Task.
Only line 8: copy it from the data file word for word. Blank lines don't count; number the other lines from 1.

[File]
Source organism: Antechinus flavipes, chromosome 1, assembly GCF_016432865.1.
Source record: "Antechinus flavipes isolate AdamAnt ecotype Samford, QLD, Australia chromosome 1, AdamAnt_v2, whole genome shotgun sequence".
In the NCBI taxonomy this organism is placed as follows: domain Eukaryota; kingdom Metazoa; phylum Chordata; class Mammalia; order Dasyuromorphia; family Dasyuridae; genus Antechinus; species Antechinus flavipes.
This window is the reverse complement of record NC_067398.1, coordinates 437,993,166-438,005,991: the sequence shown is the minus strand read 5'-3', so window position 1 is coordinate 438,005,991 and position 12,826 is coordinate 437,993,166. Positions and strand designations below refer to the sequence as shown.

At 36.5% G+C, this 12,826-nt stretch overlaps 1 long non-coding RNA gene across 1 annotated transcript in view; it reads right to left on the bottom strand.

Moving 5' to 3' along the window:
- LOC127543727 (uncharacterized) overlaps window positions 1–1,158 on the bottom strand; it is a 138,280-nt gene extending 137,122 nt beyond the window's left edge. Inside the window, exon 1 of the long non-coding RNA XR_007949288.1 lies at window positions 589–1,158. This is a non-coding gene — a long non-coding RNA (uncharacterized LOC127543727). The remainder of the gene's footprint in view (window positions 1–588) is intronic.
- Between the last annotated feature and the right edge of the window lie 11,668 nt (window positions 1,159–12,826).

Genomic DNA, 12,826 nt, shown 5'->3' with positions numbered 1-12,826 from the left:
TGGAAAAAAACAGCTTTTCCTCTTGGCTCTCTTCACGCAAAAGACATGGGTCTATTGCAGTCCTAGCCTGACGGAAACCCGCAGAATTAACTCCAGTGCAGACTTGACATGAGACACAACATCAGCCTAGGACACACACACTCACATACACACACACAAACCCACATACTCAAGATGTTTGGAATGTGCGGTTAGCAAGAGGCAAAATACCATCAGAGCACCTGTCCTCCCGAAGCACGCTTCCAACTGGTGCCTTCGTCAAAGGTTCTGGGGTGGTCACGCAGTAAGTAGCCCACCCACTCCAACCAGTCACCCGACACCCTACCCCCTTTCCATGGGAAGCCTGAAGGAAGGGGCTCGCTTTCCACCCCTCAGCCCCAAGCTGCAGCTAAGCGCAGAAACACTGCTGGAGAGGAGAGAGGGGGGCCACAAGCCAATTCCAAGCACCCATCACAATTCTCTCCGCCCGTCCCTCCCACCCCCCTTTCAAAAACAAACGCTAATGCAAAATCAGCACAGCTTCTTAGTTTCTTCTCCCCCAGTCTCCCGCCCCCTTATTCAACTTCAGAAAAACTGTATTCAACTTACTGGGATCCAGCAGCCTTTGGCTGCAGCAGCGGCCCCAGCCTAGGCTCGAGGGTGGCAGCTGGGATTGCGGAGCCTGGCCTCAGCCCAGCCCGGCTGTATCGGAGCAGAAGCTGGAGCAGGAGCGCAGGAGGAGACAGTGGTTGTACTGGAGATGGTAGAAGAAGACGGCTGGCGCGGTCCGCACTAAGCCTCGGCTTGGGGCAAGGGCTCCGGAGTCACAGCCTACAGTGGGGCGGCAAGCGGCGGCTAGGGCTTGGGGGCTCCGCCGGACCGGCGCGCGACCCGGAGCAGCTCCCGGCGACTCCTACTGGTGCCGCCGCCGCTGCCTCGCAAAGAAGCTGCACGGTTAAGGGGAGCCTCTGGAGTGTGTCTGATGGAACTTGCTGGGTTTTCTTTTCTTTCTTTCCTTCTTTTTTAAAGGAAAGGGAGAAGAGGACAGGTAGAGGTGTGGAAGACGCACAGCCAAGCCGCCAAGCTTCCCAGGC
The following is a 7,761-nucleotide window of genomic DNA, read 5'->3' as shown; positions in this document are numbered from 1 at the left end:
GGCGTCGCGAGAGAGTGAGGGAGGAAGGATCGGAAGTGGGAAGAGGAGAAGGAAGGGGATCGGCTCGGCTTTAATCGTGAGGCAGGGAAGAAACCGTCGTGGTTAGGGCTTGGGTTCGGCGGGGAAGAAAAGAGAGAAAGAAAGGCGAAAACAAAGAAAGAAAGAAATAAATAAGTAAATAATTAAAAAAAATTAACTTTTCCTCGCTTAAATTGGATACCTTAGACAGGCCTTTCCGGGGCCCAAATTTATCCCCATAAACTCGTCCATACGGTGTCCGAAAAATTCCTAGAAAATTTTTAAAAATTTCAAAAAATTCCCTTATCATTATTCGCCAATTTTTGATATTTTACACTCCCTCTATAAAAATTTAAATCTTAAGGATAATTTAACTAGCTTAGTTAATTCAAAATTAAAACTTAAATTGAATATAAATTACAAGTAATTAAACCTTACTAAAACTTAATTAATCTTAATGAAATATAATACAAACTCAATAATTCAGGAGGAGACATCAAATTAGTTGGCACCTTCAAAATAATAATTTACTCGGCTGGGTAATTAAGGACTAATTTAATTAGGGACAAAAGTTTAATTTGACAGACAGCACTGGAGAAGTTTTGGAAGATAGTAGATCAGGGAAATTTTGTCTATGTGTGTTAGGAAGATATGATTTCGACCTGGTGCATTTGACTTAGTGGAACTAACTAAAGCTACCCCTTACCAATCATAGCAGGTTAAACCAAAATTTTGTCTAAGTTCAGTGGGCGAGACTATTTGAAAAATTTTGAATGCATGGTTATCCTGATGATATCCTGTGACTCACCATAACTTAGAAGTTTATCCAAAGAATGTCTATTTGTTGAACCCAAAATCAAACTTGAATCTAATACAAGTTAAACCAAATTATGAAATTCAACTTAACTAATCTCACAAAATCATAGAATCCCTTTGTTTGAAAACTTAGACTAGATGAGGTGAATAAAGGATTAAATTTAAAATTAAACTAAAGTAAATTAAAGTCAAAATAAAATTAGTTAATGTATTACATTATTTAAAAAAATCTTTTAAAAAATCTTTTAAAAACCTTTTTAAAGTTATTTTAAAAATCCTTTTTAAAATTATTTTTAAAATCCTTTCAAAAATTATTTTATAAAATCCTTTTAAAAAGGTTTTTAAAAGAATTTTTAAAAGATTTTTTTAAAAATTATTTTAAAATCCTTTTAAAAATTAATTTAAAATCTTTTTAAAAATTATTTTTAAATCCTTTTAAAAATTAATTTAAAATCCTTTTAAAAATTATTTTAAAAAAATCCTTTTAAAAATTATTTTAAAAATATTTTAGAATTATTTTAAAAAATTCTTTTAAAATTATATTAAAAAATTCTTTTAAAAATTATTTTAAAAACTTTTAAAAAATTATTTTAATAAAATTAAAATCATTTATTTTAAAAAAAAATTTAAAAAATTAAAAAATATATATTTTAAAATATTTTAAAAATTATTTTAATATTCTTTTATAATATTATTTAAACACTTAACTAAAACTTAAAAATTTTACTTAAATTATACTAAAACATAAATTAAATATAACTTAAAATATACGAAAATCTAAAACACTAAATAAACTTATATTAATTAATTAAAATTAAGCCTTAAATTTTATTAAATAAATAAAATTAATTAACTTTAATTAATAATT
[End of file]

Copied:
- Between the last annotated feature and the right edge of the window lie 11,668 nt (window positions 1,159–12,826).